Let's say I had a string "QQxaxbxcQQ", and I wanted to capture all groups of x followed by any character. I also only want to search between the QQ's (the string may include other things in it). I assumed this would have worked:

var matches = str.match(/QQ(x\w)+QQ/)

However, this only seems to return to me the last match (xc). Can you point me in the right direction?

EDIT: the first version of my question was oversimplified. Apologies to original responders. Edited to make it closer to my actual problem.


The + operator is greedy. /(x\w)+/ should match the entire string 'xaxbxc', and the capturing group will contain the final value to match the (x\w) component. In this case 'xc'. If you wish to capture each consecutive match, /(x\w)+/ should instead be /((?:x\w)+)/. This moves the capturing group around the sequence instead of inside it. The (?: ) represents a non-capturing group.


If you want every instance of (x\w), not just consecutive instances, don't use the + operator or capturing groups. Just use a global regex: /x\w/g.

'QQxaxbQQxcQQ'.match(/x\w/g) yields ['xa, 'xb', 'xc'].

'QQxaxbQQxcQQ'.match(/((?:x\w)+)/) yields ['xaxb', 'xaxb'].


If you wish to search only between QQs, a split should be the fastest method. (Underscore helps a lot here.)

.slice(1, -1)
.map(function (string) {
    return string.match(/x\w/g);

yields ['xa', 'xb', 'xc']


You only need to add g parameter at end of your regex. g flag returns an array containing all matches, in our case all matches of backreference (x\w)

In bold here: /QQ(x\w)+QQ/g

var matches = str.match(/QQ(x\w)+QQ/g)

matches is an array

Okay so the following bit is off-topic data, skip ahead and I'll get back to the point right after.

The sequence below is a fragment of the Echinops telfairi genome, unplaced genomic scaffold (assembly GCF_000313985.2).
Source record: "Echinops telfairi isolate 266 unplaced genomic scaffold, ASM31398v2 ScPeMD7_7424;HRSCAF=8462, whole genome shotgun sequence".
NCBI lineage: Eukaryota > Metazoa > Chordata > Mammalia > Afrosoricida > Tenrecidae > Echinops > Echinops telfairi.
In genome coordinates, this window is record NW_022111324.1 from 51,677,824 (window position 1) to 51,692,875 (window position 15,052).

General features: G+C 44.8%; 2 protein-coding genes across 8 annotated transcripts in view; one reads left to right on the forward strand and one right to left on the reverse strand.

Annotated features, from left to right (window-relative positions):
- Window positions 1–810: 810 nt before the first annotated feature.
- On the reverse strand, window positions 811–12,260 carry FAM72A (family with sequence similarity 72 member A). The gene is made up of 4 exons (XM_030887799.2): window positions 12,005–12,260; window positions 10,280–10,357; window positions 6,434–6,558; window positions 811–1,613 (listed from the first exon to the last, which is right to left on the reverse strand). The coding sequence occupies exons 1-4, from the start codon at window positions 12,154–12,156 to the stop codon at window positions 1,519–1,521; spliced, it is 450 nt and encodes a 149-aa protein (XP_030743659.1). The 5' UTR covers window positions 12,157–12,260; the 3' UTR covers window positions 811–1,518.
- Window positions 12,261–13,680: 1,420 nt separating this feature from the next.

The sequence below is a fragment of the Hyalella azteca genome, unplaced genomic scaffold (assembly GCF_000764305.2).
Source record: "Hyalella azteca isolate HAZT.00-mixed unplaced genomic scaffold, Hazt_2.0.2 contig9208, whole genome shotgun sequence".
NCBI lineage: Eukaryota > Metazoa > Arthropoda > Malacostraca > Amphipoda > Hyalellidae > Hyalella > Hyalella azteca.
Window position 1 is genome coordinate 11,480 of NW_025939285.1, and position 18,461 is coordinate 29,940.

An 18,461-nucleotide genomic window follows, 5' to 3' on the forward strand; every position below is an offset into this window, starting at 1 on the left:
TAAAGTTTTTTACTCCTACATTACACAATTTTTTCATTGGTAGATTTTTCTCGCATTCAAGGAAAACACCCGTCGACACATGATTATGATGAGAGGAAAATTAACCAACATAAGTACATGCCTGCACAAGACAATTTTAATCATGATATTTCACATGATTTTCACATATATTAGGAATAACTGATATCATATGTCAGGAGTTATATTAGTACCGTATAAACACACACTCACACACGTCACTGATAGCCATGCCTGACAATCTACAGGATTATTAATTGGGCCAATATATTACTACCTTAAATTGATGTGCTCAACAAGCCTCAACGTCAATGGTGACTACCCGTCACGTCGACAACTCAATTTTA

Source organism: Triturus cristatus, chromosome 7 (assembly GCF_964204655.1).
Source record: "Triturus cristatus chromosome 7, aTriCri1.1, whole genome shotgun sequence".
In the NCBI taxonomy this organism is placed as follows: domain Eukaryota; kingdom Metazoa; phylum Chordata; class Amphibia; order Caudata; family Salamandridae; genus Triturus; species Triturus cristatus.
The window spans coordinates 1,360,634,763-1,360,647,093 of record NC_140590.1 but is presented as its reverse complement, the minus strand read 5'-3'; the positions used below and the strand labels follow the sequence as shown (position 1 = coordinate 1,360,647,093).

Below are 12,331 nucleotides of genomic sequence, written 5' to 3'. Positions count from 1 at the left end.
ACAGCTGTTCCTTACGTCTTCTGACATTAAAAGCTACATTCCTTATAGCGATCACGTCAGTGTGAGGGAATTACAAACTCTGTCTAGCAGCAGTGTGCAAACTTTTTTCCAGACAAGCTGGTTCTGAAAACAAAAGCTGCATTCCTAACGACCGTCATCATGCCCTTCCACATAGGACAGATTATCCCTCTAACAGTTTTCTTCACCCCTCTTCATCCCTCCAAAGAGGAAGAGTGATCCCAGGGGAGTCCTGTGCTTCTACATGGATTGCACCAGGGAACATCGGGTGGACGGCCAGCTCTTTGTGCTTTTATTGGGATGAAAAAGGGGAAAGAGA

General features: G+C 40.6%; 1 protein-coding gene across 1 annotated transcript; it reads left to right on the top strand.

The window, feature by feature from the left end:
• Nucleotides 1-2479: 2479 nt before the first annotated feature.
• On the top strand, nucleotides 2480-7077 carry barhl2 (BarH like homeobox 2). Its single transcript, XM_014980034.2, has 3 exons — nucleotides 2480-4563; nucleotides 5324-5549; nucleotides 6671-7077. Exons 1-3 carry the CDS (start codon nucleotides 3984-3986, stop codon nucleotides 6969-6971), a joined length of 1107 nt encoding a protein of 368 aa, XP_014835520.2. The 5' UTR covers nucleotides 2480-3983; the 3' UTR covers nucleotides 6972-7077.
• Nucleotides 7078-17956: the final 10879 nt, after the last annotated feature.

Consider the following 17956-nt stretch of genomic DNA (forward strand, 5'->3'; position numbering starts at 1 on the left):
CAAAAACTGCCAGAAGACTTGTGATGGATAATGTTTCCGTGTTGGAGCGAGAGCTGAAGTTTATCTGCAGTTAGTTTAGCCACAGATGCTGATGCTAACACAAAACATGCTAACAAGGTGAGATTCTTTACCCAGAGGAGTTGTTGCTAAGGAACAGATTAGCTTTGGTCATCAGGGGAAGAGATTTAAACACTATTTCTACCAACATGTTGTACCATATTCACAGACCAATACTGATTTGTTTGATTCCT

look at this: http://jsfiddle.net/SZRSA/3/

  • 1
    Tell me, what does it return? – John Dvorak Nov 30 '12 at 18:07
  • it is an array. BTW your question arrived before my update :) – freedev Nov 30 '12 at 18:08

which returns

["xa", "xb", "xc"]

As the OP changed the question. now it's a duplication of JavaScript regular expressions and sub-matches.


Perhaps wrapping the repetition in a capturing group is what you want (capturing all instances of x\w concatenated together):

var matches = str.match(/QQ((x\w)+)QQ/)

This returns "xaxbxc" as matches[1]


If you want to capture all groups, use this :

var matches = str.match(/(x\w)/g)

output :

["xa", "xb", "xc"]

I made two changes :

  • removed the + as you seem to want each x followed by one char
  • added the g modifier to ask for all groups


EDIT : if what you want is to get your matches only when they're between QQ and QQ, you can do this :

var matches = str.split('QQ').filter(function(v,i){return i%2})
    .join(' ').match(/(x\w)/g)
  • Sorry, I realized I oversimplified my question. I edited it, can you please have another look? – user200814 Nov 30 '12 at 18:02
  • @user200814 I'm not sure I get why my answer doesn't work for you. Doesn't it give what you want ? – Denys Séguret Nov 30 '12 at 18:28

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